Aside from the smoke problem it was becoming apparent that I was beginning to lose control of the aircraft. It was confirmed when I saw the turn and slip indicator ball in an extreme position, hard up against the end of the race. I pressed on the appropriate pedal and there was no trim adjustment. The last thing I remember before the crash was a complete gray out in the cockpit and then everything went black.

Among the aircraft flying in the area was Scout pilot Louis Chodara and his gunner Sgt. Purcell. Louis landed his aircraft, and the two of them pulled Tom and I out of the burning wreckage. (Later, in the hospital, Sgt. Purcell told me that the rockets were "cooking off". He had burn blisters on his face and also said that he was having trouble hearing as a result of the noise.) These are two brave and courageous men, to whom I am indebted. They gave of themselves sacrificially

The next thing I remembered was being dragged by two what I believe to be infantry toward a waiting helicopter. What appeared to bring me to consciousness was that my pistol had gotten caught on a bush and for this I was very upset, I then passed out again. My next remembrance was on the floor of the helicopter laying next to Tom. As I woke I heard myself saying, "oh my back, oh my back", not understanding why I was saying that. I looked over at Tom, and saw him jerk up to a sitting position, and then I was out again. I was in and out of consciousness as I was transported to an aid station and then the 92nd hospital at Long Binh.

As a result of the crash Tom Barnett paid the ultimate sacrifice and died 10 days later from renal failure, based on what I was told. It is also my understanding that he had received serious trauma from the sight impacting his body and might have had a severed spinal cord. I suffered three compression fractures in my spine (ultimately losing the disc between T9 and T10), first, second, and third degree burns, fractured sternum, fractured wrist and temporary paralysis.

By the grace of God, I was able to recover.I returned to Vietnam a little over a year later.


Post Log

I was later able to obtain the following information:

Ed Marzola's aircraft had received a hit in the ammo bay they landed the aircraft. After making an assessment on the ground they were able to depart the area safely.

Talking to Joe Jackson at Fort Rucker some months later, I learned that the reason Joe was flying away from the target was that the CO, Major Rafferty, had called a disengagement from the target, over the VHF radio frequency. My VHF was inoperative (it was typical for aircraft to aircraft communication to be carried on the UHF radios, not VHF). Joe stated, that, when I called that I was back inbound he immediately returned to the fight. He also noted, that as I was taking fire he was putting rockets on the gun that was engaging our aircraft. He further stated that that the rockets were impacting the gun, yet it continued firing. It was concluded that the weapon was a radar controlled .51 caliber antiaircraft gun.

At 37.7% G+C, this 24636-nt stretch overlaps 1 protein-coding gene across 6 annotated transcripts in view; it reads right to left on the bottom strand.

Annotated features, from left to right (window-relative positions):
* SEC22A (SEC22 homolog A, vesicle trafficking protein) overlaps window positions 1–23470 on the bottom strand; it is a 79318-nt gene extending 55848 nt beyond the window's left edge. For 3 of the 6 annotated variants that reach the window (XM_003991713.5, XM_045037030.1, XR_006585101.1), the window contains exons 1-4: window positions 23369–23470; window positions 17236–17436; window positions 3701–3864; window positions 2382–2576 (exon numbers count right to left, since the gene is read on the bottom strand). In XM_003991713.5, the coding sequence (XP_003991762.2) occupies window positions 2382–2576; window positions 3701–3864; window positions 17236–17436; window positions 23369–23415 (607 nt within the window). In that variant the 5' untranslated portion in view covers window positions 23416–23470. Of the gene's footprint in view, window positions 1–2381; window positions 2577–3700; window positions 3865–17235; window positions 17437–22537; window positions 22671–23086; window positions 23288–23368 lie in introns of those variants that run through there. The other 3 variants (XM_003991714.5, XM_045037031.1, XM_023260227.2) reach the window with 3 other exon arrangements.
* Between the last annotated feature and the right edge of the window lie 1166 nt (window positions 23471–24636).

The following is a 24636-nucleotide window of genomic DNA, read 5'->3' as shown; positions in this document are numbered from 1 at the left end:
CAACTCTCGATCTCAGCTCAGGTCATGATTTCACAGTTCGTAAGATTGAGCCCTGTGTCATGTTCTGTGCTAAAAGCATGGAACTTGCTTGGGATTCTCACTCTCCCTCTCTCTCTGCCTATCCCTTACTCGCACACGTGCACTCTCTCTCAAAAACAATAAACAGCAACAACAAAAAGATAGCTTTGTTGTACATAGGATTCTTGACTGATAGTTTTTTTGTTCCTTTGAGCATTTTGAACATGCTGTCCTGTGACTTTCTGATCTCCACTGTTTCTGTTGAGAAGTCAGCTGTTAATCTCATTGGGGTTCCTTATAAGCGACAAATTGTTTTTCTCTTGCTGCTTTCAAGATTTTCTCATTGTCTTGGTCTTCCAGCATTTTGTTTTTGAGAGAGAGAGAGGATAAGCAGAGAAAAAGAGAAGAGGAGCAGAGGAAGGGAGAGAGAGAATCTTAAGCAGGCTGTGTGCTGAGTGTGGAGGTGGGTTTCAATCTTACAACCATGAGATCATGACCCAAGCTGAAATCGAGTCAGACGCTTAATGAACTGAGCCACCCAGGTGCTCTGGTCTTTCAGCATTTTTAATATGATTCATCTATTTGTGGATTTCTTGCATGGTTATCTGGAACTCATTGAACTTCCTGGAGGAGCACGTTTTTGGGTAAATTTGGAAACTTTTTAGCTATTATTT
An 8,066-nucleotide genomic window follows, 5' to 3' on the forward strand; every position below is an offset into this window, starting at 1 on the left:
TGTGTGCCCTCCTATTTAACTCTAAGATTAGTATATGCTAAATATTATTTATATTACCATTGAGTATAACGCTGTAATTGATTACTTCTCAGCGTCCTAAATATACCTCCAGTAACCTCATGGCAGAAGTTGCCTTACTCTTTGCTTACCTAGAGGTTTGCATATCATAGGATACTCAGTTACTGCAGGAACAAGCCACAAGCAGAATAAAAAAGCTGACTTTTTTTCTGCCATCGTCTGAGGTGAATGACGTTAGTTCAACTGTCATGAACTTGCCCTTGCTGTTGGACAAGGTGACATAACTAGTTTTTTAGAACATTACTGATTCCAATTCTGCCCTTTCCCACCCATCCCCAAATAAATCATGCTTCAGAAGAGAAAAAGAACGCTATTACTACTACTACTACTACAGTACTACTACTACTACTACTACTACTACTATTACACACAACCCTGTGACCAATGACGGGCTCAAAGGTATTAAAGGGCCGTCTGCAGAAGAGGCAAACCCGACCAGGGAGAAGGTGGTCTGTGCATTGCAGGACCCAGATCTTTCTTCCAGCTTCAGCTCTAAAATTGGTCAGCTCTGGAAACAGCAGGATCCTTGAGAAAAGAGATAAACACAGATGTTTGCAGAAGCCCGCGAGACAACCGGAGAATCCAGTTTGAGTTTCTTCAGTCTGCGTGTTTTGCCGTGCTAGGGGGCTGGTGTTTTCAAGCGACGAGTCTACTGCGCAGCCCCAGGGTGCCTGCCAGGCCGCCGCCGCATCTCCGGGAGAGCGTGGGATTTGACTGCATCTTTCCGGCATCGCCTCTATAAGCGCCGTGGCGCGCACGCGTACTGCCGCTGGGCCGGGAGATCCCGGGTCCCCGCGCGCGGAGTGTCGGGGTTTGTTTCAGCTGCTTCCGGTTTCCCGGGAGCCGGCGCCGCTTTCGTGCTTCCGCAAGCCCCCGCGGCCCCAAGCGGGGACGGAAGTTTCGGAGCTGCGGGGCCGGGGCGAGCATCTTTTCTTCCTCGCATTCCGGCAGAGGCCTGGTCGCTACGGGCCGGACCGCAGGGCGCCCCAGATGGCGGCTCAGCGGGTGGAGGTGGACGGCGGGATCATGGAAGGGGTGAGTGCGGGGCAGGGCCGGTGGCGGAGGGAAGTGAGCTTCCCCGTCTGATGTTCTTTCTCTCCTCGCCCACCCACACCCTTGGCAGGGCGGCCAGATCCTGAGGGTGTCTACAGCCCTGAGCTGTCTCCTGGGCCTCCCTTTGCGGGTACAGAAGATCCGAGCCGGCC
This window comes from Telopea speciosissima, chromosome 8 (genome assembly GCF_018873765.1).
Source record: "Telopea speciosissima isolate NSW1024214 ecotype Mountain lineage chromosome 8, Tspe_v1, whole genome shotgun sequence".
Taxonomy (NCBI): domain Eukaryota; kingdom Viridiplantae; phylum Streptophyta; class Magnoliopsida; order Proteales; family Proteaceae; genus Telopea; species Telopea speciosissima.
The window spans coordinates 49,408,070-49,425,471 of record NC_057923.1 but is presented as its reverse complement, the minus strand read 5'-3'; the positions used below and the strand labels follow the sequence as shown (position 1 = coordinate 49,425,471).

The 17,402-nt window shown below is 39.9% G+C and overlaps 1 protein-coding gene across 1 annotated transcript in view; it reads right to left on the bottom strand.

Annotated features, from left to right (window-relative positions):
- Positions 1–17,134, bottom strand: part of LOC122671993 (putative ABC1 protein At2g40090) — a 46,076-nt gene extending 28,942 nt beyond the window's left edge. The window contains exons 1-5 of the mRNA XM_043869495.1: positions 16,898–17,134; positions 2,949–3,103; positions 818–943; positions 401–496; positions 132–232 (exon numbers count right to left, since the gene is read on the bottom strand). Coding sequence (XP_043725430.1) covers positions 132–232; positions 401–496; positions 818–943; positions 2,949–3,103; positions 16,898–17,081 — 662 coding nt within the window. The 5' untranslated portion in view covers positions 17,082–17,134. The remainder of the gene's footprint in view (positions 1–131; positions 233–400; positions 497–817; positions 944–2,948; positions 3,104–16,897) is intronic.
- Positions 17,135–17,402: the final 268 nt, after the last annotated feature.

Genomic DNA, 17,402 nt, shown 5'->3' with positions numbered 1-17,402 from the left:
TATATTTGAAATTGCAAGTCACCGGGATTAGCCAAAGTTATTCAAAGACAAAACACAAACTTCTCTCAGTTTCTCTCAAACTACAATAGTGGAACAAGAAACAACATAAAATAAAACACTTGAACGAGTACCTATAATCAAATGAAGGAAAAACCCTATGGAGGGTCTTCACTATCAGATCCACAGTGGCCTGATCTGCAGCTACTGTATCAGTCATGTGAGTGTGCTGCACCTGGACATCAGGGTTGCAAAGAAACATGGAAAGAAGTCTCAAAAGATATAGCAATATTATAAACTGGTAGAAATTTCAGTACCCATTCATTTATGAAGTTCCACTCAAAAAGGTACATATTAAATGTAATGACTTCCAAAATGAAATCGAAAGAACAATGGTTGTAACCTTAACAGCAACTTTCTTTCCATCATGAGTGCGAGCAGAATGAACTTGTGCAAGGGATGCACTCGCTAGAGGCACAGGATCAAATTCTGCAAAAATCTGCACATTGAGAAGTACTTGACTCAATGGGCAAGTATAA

In discussions with others, it was not clear as to whether the aircraft exploded in air or on contact with the ground.

During my return to in '71-'72 Vietnam, some of my fellow pilots and I decided to go to a nearby officers club. On our way back from the club, one of my fellow pilots mentioned to me that he had a discussion with a UH 1H (Huey ) pilot from a sister unit. The Huey pilot told him that he was in the aircraft that recovered Tom and I. He also said that the Huey pilot told him that they had counted 23 bullet holes in the transmission cowling alone.I was never able to find out who this pilot was.

There is seldom a day that goes by that this incident does not come to mind. The loss of Tom was tragic and I deeply regret some of the decisions I made that day. The heroism of Chodara and Purcell is beyond commendation and stands as great credit to the men that they are. I know that this event was not unique and had seen it replay itself many times during my second tour during the siege of An Loc in the Easter Offensive of 1972. After much reflection in the months and years after about this incident; others similar incidents; and incidents that should have had the same or worse results but did not; it is evident to me that these are not random occurrences in a random world. I have concluded that God intervenes in the lives, deaths, and events of man.



Thomas M. Barnett

Tribute to Tom Barnett